Torah of Fire and Water

  • Harav Aharon Lichtenstein


Adapted by Zev Frimer and Yitzchak Barth

Translated by Kaeren Fish



"All Jews have a portion in the World to Come…

These have no portion in the World to Come: One who says … the Torah is not from the heavens (ein Torah min ha-shamayim)." (Mishna Sanhedrin 10:1)


What is the meaning of "Torah from the heavens" (Torah min ha-shamayim), a concept whose rejection entails the loss of one's portion in the World to Come? At the beginning of parashat Bereishit (1:8), Rashi explains the meaning of the word "shamayim" (heavens):


"And God called the firmament 'shamayim'… – He mixed together fire (esh) and water (mayim), forming from them the 'shamayim.'"


Since the Torah is given "from the shamayim," it too contains both an element of fire and an element of water, and these are combined and interwoven. In parashat Yitro, we learn that the Torah was given at Mt. Sinai amidst fire; in the book of Shoftim (5:4-5), we find that it was also given in water:


"Lord, when You emerged from Se'ir, when You marched out of the field of Edom, the earth trembled, also the heavens dripped; also the clouds dripped water. The mountains melted from before the Lord, even Sinai, before the Lord God of Israel."



Water represents primal existence. Even before Creation, God's spirit hovered over the water. Water is the most basic necessity for man and for all life; it therefore expresses naturalness. There is nothing more natural, more primeval, than a spring gurgling in a place that no human eye has ever seen and where no human foot has ever trodden.



Fire, in contrast, is a product of technology. Fire expresses creativity, innovation, and dynamism. The discovery of fire is one of the most important revolutions in human history, the basis for all subsequent technology. Unlike water, which is to be found around us in nature, a person who needs fire must seek it, pursue it, work to create it.



Despite the obvious differences between fire and water, in Halakha they share a common denominator: both of them serve to purify, and neither of them can contract ritual impurity. The Gemara rules that fire cannot become impure (Berakhot 22a), and that it purifies like water (Sanhedrin 39a). Water, too, purifies, and when it is gathered in a mikve, it does not contract impurity.


The Torah, given in fire and in water, shares characteristics with both of them. Like water, the Torah too preceded the creation of the Earth. The world was created only for the sake of the Torah, which is called "reshit" (the first). The Torah is primal and natural: God "looked into the Torah and created the world" (Zohar, Teruma 161a). On the other hand, like fire, Torah also has a creative, dynamic, developing dimension. The Gemara compares the words of Torah to plants: "Just as this plant is fruitful and multiplies, so the words of Torah are fruitful and they multiply" (Chagiga 3b).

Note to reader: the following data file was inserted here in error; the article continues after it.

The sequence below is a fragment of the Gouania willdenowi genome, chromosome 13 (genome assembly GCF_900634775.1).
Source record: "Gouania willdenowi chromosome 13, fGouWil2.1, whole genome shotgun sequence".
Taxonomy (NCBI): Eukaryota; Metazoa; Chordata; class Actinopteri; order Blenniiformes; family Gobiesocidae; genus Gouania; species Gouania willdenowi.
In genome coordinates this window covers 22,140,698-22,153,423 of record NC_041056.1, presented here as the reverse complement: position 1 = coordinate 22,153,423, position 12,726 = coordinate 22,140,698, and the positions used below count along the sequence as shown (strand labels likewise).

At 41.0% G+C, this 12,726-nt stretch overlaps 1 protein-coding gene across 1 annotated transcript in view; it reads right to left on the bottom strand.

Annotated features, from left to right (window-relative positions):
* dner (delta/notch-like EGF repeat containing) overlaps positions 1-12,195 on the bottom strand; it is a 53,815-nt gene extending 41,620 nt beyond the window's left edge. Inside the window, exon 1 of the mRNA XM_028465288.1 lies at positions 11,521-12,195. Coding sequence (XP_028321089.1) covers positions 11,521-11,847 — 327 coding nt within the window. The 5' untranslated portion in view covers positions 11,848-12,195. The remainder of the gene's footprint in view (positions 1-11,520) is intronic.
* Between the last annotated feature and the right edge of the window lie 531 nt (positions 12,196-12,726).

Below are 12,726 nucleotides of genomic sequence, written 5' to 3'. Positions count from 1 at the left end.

In addition, like fire and water, Torah does not contract impurity (Berakhot 22a): "'Is not My word like fire, says God' – just as fire cannot become impure, so the words of Torah cannot become impure." Finally, like fire and water, Torah purifies those who involve themselves in it, and sanctifies them.


In the time to come, we are promised, the redemption too will come in a combination of fire and water. The prophet Yechezkel speaks of a river that emerges from the Foundation Stone on the Temple Mount and revitalizes the Dead Sea (chapter 47). Also, we know that just as God set Jerusalem ablaze, bringing about its destruction, He is destined to rebuild the city with fire, as we learn: "I shall be for it [Jerusalem], says God, a wall of fire round about" (Zekharia 2:9).


There are other points of similarity between the Torah, on the one hand, and fire and water, on the other. Both fire and water are capable of great destruction, but they are also able to build. In parashat Bereishit we read of the creative power of water, giving life to fish and to the bird kingdom. In the next parasha, Noach, we read of the destruction by the Flood, annihilating all living things off the face of the earth. Fire, too, has tremendous potential for creating, building, and renewing, but it is also able to destroy, as in the case of Sedom and Amora, and – thousands of years later – also our holy Temple.


The Torah, too, has the power to bring life into the world, but also to bring destruction, heaven forefend, as the Gemara teaches (Yoma 72b):


"Rabbi Yehoshua ben Levi said: What is the meaning of the verse that states, 'This is the Torah which Moshe placed (sam) before Bnei Yisrael…'? If a person is worthy, the Torah is the elixir (sam) of life for him; if he is not worthy, then for him it is a potion (sam) of death."


The difference between Torah that is an elixir of life and Torah that is a deadly poison depends on the attitude of the person who approaches it:


"Rabbi Bena'ah used to say: Anyone who engages in Torah for its own sake – his Torah is like an elixir of life for him, as it is written, 'It is a tree of life for those who grasp it…' But anyone who engages in Torah not for its own sake – the Torah becomes like a deadly poison for him, as it is written, 'Let My teaching drop (ya'arof) as rain' – and the term 'arifa' alludes to death." (The same verb can be used to mean breaking the neck.) (Ta'anit 7a)


The Torah is capable of bringing a person to holiness, purifying and elevating him to wondrous levels of spirituality – but everything depends on the proper approach. A person who does not approach Torah out of thirst and longing, with a desire to study Torah for its own sake, may heaven forbid be greatly endangered. But when a person adopts the proper approach, knowing and internalizing the fact that the Torah is "our life and the length of our days," and that without it there can be no life, then it is truly an elixir of life for him.